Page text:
Crib Safety: Safe In Bed
When choosing a crib for your baby's nursery, there are many considerations. You want the crib to match the general décor of the nursery and you want the crib to be a comfortable place that gives your baby lots of restful sleep. But of course, the most important thing is that the crib should be in a safe place where your baby can spend time, either while sleeping or awake.
U.S. government standards for the manufacture of cribs dating back to 1973 have made huge inroads on improving crib safety. That means that most cribs for babies that are sold new are safe indeed. Even so, cribs cause more child injuries than any other nursery item every year. Crib-related accidents are responsible for the deaths of 50 babies every year and another 9,000 infants sustain injuries from their cribs, annually.
Even though there are regulations from the Consumer Product Safety Commission regarding crib safety, it's important to check out a potential purchase to make sure that all safety standards are met.
*Vertical slats or bars may not be more than 2 3/8" or 60mm apart. This prevents an infant from getting stuck between or from falling through them. If the bars are far apart, the baby's body could slip through the bars, but his much larger head could still become stuck, posing a grave danger to the infant.
*Check to ensure that decorative cutouts on the end walls of the crib don't exceed more than 2 3/8" for the same reason.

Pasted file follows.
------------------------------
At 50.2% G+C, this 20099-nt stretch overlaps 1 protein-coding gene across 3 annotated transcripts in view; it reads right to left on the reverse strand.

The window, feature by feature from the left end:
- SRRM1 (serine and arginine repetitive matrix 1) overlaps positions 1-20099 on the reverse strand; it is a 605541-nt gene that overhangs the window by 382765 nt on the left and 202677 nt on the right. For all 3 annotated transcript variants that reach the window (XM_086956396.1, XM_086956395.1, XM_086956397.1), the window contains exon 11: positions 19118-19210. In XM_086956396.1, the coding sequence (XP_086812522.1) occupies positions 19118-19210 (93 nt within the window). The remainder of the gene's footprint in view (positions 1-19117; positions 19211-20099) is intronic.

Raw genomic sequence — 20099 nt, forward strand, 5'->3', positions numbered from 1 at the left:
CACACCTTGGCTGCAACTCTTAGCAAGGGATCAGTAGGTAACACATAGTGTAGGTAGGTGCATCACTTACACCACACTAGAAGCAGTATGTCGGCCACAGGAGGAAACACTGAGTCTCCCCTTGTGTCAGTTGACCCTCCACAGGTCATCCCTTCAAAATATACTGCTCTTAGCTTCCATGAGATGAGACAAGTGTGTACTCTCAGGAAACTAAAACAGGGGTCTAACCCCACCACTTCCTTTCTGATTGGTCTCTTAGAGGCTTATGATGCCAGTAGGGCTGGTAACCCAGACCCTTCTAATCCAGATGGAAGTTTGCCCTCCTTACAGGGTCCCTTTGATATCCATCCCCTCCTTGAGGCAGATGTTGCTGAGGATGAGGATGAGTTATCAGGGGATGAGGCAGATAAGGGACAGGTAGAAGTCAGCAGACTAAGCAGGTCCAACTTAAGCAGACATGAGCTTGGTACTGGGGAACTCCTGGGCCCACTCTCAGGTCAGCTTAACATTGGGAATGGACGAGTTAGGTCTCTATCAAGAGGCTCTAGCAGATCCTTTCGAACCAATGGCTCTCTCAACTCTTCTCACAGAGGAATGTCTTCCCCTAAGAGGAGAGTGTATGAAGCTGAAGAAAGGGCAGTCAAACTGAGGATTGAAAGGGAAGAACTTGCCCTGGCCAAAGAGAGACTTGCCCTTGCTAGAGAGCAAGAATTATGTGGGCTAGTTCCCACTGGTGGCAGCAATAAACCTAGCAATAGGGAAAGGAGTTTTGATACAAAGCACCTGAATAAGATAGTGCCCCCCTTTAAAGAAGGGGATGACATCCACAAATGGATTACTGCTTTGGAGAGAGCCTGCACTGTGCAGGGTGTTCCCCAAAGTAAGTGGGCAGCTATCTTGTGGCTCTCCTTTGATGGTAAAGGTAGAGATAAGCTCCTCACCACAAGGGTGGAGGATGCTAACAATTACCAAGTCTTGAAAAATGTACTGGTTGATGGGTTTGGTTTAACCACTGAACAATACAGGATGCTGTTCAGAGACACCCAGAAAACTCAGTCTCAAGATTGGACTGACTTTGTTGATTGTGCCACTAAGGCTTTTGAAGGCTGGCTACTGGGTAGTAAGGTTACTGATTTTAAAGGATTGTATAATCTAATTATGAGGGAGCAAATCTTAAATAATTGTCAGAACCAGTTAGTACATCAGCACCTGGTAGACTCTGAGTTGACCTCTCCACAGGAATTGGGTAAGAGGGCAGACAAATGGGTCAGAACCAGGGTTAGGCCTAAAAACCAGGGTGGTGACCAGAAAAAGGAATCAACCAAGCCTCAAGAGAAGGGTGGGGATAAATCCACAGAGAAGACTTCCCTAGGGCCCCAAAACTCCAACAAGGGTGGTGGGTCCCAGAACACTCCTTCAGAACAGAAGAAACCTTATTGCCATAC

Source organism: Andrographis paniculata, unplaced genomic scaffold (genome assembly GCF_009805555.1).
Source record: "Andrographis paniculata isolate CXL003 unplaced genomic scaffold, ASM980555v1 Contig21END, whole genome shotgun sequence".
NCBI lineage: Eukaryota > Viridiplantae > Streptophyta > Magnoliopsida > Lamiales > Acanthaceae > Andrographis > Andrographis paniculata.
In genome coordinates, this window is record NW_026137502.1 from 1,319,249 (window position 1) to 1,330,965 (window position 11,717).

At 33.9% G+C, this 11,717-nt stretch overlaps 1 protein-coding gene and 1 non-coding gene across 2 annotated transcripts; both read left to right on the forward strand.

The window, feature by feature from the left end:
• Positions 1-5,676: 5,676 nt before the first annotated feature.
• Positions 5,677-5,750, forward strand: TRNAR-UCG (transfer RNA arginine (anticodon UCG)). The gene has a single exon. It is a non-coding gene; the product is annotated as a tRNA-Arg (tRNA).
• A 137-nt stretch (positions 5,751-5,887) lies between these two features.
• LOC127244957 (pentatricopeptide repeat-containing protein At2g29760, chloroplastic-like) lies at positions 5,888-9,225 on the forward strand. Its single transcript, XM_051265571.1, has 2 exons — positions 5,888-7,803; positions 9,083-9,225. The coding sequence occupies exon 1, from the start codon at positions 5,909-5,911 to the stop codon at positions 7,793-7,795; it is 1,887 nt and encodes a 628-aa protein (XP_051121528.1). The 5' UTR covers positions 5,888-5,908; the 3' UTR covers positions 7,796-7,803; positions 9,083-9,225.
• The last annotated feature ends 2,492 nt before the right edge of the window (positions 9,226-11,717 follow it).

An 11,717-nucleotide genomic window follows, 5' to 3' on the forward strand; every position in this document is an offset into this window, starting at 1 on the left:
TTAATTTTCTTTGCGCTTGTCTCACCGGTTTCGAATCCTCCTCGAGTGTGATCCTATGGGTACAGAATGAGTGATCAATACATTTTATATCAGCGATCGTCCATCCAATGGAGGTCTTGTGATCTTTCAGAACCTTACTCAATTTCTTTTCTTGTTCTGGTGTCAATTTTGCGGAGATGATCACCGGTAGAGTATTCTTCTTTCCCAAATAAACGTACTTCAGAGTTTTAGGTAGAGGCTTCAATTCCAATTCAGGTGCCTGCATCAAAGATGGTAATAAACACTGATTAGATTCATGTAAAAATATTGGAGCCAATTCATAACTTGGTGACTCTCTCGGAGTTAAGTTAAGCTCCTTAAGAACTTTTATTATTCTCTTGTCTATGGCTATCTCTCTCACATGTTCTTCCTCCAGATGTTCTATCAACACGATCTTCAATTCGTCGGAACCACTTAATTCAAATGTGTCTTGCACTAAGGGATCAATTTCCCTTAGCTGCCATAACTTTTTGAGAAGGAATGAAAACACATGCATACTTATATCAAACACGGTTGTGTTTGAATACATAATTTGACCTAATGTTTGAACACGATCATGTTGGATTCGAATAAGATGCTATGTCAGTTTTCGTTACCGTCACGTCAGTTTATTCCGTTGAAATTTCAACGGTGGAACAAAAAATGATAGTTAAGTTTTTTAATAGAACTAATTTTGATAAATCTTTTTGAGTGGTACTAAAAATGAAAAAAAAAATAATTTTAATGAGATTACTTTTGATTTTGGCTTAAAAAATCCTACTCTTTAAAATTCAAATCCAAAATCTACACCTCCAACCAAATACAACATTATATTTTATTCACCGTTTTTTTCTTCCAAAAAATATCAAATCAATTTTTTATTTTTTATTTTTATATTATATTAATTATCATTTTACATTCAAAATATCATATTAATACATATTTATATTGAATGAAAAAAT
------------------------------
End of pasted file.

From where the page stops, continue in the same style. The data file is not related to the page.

*Even if the vertical bars are the right distance apart from each other, if even one breaks off, a gap is created that would pose a danger to an infant. Make sure the bars are sturdy and built to last.
Cribs set on rollers are dangerous if you have older children at home, or if you expect the crib to last through several babies. Well-meaning siblings may decide it's a fun idea to push the crib around and subsequently cause the crib to tip over or worse yet, end up pushing it down a staircase. Even an adult might accidentally knock the crib away as they lean against the wheeled baby bed. If you have hardwood floors, the rollers become even more dangerous, since the smooth surface allows for easy rolling. Better to avoid the wheels altogether, or choose a crib with casters that can lock the wheels into place to prevent rolling.
Remember: Even a very well-built crib is safe only when well watched over and maintained.